After moving to New York this year, I wondered what the most affordable location in New York is while staying within my student budget and close to the F-Train. While this might seem like a tedious task and not yet possible, public social-economical data can help map location affordability. This data visualization maps the relation between income and cost of housing in New York City per income group and amount of household members per Census tract.
To start this process, we first have to find geospatial data around income, housing costs, and other expenses like travel. The latter is essential if someone has to take transport twice every day they spend money on gas or tickets. So if you live close by your work, perhaps a higher rent would be more valuable than travel time and travel expense. Also, it is crucial to know the definition of a household and its income. A single-parent lower-income person would have a different definition of affordability than a married young professional couple with a higher income range. So knowing these externalities is essential to find a fair number to rate a location in its affordability.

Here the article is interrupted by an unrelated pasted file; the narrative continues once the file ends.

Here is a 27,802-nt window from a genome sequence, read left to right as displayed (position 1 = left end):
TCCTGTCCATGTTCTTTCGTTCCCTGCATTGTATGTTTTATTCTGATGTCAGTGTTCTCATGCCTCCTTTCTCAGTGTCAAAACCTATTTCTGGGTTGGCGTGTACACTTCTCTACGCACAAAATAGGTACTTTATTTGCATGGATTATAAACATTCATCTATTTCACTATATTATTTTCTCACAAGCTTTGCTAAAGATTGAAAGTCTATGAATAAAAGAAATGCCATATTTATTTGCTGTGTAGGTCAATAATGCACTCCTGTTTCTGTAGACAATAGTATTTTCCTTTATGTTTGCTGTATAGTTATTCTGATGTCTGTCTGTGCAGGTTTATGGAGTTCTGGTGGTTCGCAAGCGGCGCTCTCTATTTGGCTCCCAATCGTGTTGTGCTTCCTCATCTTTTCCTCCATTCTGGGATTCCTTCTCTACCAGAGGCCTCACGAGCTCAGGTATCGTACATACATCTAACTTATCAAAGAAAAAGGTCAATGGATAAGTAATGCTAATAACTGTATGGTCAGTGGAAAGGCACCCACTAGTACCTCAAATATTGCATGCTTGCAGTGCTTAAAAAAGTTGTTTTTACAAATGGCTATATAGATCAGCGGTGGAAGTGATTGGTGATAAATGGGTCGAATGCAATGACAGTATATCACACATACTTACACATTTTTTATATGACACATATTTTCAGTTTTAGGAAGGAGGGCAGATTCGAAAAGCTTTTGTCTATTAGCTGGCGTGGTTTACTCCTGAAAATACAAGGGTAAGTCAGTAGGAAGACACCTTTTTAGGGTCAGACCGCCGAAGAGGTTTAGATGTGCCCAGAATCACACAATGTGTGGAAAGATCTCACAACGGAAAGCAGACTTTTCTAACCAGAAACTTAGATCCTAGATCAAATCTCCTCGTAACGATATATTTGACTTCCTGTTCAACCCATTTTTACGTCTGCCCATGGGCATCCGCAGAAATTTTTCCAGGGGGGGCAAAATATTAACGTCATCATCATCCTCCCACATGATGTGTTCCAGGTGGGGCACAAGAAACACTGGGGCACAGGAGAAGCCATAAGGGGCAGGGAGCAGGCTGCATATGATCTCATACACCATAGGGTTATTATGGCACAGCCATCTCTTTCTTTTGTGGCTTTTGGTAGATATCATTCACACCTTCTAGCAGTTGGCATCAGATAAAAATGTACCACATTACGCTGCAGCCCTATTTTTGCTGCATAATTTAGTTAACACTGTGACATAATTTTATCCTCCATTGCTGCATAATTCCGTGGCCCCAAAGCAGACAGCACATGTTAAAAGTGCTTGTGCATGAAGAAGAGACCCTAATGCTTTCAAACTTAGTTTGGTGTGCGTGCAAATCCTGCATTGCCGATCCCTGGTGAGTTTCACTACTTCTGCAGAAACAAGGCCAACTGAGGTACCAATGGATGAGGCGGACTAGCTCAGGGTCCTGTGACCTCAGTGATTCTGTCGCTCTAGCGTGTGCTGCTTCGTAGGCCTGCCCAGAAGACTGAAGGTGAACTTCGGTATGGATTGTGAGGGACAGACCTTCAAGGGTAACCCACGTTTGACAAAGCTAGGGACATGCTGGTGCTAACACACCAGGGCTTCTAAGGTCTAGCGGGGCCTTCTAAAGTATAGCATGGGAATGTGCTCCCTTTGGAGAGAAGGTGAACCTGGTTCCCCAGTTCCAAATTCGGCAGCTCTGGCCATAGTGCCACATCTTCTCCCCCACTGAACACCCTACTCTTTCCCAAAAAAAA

First, define our terminology in exercise. The affordability term is simplified for this exercise, and we know that actual affordability is more complex than we explained.
- Median household income (Hi): median monthly income of people in the same census tract in US dollars
- Average monthly housing cost (Hc): costs such as rent, mortgage, and utilities in US dollars
- Transportation costs (Tc): costs like gas or public transport tickets in US dollars
- Number of households (Ht): the number of households in a census tract
- Location: geographical location defined by Census tract ID, often a neighborhood, area, or block.
- Affordability: the rate of housing costs + travel costs divided by income in ratio to the local median income in the local area
(Hc + Tc) / ((Hi - Ht) * 100)
Identifying the system
From here, we can identify the different elements of this soft system. For starters, we are talking about social-economical systems since income and costs are being used to map the network. The flows are based on the citizens moving into the housing and after spending their income, compared to people around them on housing and travel costs. Therefore we could define the system as follows;